Apr28TueFive lessons to teach your kids that will make them better people after the pandemic. April 28, 2020 Captain Bhreagh Rowe
Most of us are entering week six or seven of—whatever this is. Hopefully, you are starting to get used to this temporary normal. If you are like me, the first week felt like a month. Everything was sad, scary and I didn’t have a sweet clue what I was doing. But now life has become a little calmer, a little less fearful, and maybe, just maybe, you are starting to see some joy.
I am not a homeschooler. I am not a gifted teacher. Most days I have the patience of Miss Trunchbull from Matilda. My boys don’t like anything that involves sitting, focus or seriousness. In normal times, I live by schedules and rhythms, but I quickly realized that this was not the time to implement a new schedule if there were any hope of us making it through alive and still semi-liking each other.
Although social media was full of amazing ideas and suggestions, none of them seemed realistic (and probably were not even happening in the homes of those who created them—just saying). I had to figure out what worked for us and, most importantly, what our priorities were during this time.
For our family, this was not a time to worry about numbers, letters and colours. It was not a time to try and “keep up” with regular schoolwork or “keep up with the Joneses.” It wasn’t a time for colour-coded schedules, brand-new routines and high expectations. This was a time for three things: to grow closer to God, to grow closer to each other and “get through it.”
When my kids are grown and gone, I don’t want to look back and say, “Yes, my kid was the best at math and could spell big words.” I do, however, want to look back and say I did everything humanly possible to teach and show my kids the most important thing in life—to love God and love our neighbours. Period.
So, with that in mind, here are five things we can teach our kids during this time that will make them better people when they return to school.
1. Bible Time
Now that the boys are out of school, this has been the most important addition to our day. Learning and reading the Bible is one of the greatest skills we can teach our children, no matter what age. Some churches like to refer to the Bible as a “manual” or something you pull out when you have a problem or question. I want my kids to see the Bible as the beautiful story it is, one that teaches them about a God who loves, equips and expects a lot from them. Here are some resources we use every day:
My two-year-old does the dishes, my four-year-old strips bed sheets. It’s messy, stuff gets broken and there’s usually water everywhere, but they do it. My kids have always had chores to do around the house, but with school out and them at home, it has been the perfect time to teach them additional responsibility—and they love it!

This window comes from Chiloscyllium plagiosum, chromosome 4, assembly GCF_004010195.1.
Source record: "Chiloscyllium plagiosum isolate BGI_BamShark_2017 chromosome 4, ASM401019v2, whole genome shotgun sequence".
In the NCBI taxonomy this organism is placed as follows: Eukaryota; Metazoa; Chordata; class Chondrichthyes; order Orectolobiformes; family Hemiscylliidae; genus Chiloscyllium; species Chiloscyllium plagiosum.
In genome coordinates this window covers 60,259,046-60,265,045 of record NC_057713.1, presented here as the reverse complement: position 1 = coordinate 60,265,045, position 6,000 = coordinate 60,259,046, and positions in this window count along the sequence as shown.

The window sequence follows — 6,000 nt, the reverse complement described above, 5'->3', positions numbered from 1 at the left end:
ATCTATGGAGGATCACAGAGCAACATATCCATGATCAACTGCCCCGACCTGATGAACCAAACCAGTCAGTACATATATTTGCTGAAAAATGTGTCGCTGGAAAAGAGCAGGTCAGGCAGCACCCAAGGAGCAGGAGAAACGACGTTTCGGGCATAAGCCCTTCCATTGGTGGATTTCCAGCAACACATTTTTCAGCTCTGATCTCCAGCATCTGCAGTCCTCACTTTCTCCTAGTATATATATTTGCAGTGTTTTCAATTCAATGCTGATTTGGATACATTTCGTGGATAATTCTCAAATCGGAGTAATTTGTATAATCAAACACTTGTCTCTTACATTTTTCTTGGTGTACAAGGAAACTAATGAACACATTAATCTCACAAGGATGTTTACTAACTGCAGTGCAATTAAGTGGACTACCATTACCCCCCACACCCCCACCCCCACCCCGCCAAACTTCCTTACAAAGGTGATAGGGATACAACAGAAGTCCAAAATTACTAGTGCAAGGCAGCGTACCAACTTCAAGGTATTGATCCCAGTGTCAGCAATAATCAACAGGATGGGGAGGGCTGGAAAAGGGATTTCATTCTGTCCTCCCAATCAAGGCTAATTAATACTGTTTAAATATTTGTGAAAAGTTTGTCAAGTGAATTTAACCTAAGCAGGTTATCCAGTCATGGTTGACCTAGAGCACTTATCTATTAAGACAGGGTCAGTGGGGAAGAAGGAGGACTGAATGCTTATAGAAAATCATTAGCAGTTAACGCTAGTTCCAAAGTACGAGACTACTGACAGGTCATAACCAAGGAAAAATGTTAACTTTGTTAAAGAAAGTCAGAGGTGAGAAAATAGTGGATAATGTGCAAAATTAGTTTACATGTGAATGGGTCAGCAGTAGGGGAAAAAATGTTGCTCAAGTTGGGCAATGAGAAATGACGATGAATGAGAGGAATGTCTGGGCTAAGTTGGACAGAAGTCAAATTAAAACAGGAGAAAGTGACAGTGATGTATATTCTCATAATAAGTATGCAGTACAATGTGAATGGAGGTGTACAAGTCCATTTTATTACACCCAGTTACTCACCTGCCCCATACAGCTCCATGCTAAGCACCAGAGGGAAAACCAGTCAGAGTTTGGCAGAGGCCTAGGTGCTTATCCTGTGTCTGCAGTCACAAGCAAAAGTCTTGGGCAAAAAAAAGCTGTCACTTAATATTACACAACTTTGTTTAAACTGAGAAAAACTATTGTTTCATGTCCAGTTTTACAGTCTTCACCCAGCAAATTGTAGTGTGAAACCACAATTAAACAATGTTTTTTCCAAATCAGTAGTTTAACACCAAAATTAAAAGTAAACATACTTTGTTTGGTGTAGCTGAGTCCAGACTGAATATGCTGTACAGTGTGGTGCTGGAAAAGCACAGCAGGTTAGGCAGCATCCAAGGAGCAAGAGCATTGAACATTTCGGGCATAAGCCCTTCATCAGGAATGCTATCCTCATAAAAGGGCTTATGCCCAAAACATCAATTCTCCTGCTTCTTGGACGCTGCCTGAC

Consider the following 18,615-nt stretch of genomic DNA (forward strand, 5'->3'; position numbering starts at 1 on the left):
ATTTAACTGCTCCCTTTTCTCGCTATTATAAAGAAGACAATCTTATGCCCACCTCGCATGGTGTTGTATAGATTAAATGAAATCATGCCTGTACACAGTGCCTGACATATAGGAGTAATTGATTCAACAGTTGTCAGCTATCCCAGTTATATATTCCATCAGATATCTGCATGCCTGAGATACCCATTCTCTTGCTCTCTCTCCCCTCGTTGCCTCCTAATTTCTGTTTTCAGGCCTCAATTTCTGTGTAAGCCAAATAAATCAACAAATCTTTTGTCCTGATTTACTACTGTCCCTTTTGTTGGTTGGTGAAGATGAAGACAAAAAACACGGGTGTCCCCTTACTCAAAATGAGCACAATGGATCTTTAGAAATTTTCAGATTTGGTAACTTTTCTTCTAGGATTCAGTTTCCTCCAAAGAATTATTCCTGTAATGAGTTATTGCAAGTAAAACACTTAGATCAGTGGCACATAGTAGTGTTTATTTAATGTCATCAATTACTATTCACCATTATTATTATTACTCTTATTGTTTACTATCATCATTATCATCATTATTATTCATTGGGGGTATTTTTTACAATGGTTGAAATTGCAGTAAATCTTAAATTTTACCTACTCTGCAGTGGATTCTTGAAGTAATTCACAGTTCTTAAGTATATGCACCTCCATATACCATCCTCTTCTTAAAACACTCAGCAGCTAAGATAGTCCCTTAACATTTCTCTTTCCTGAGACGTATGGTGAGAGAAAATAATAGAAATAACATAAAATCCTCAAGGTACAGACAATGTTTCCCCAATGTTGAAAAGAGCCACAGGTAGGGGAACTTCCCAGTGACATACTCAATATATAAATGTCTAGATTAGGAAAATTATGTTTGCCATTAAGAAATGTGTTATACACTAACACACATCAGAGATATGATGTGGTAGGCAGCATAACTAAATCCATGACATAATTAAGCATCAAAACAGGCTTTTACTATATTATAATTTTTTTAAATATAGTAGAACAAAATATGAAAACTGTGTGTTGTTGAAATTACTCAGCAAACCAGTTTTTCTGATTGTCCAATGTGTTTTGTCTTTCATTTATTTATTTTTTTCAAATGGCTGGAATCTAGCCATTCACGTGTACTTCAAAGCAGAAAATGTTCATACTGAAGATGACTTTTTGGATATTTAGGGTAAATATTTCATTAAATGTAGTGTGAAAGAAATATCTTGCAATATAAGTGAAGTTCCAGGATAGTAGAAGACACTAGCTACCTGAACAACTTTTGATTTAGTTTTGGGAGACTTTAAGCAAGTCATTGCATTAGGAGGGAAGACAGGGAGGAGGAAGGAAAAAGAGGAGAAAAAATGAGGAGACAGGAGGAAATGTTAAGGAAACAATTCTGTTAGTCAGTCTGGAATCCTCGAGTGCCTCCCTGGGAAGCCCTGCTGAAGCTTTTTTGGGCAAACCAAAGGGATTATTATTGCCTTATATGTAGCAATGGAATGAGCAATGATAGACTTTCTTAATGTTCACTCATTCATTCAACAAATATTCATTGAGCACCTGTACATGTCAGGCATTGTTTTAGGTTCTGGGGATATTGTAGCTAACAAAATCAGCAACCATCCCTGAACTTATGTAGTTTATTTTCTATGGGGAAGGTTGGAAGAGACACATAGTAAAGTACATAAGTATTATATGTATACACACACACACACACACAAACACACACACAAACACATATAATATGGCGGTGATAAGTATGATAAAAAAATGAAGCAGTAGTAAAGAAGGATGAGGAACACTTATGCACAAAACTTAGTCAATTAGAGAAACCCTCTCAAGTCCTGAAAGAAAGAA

This one has become an essential in our house, because Mom and Dad still have to work and serve. Most of our weekly programs are still running online, and our food bank is open. Obviously, lots of precautions are in place, but stocking and running the food bank has turned into a family affair. Try searching “ways to serve during the pandemic”—there are a million ideas. Use this time to teach your kids the importance and commandment to love our neighbours.
Kids are probably hearing the word “prayer” now more than ever, even if they are church kids. Everybody is saying we need to pray for each other. There are international prayer movements coming out every day. But nothing matters more than teaching your kids what prayer is, how to pray and why it’s important. This skill will long outlast anything else you ever teach them.
Anyone else love how simple this Easter was? What about birthdays? Isn’t it nice to have no expectations and work with what’ve got in your own home? This beautiful gift of simplicity is another lesson that will benefit our kids long after this pandemic is gone. Simple food, simple activities, simple play times, simple birthdays, simple celebrations. Even though the world seems more complicated, many things are simpler. This is a valuable lesson, even if it may have been forced on us.
Maybe you were hoping for more ideas to fill your time or less gospel-centred ideas. But the reality is that many activities fall by the wayside because of our busy lives and schedules. Now is the time to reset. Now is the time to rethink priorities. Now is the time to decide what your life will look like when this is all done. Now is the time to teach your kids the lessons that will make them smarter, stronger and more stable when this is all over.
Press the reset button. Refocus everything back to where it should be. Refuse to go back to normal.
Captain Bhreagh Rowe is the corps officer and community ministries officer at The Salvation Army’s Cornerstone Community Church in Mississauga, Ont. She will take up a new appointment as community ministries officer at St. Albert Church and Community Centre, Alta., as of August 17, 2020.